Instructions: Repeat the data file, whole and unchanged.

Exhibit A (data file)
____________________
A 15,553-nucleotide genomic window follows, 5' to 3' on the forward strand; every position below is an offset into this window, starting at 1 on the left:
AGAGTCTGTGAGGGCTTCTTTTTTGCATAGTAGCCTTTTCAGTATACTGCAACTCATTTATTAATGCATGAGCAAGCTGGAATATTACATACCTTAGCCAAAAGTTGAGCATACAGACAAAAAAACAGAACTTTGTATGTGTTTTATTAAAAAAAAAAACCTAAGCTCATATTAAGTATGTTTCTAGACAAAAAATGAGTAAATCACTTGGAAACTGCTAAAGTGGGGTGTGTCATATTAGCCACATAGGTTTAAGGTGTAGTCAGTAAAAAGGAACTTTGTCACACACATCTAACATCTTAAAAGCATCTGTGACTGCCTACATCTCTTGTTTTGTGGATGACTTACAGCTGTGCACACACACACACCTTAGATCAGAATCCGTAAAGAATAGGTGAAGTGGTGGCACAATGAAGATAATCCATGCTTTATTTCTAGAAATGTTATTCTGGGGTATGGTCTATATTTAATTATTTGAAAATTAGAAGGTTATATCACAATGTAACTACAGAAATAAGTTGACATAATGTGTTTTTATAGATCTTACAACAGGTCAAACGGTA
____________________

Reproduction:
A 15,553-nucleotide genomic window follows, 5' to 3' on the forward strand; every position below is an offset into this window, starting at 1 on the left:
AGAGTCTGTGAGGGCTTCTTTTTTGCATAGTAGCCTTTTCAGTATACTGCAACTCATTTATTAATGCATGAGCAAGCTGGAATATTACATACCTTAGCCAAAAGTTGAGCATACAGACAAAAAAACAGAACTTTGTATGTGTTTTATTAAAAAAAAAAACCTAAGCTCATATTAAGTATGTTTCTAGACAAAAAATGAGTAAATCACTTGGAAACTGCTAAAGTGGGGTGTGTCATATTAGCCACATAGGTTTAAGGTGTAGTCAGTAAAAAGGAACTTTGTCACACACATCTAACATCTTAAAAGCATCTGTGACTGCCTACATCTCTTGTTTTGTGGATGACTTACAGCTGTGCACACACACACACCTTAGATCAGAATCCGTAAAGAATAGGTGAAGTGGTGGCACAATGAAGATAATCCATGCTTTATTTCTAGAAATGTTATTCTGGGGTATGGTCTATATTTAATTATTTGAAAATTAGAAGGTTATATCACAATGTAACTACAGAAATAAGTTGACATAATGTGTTTTTATAGATCTTACAACAGGTCAAACGGTA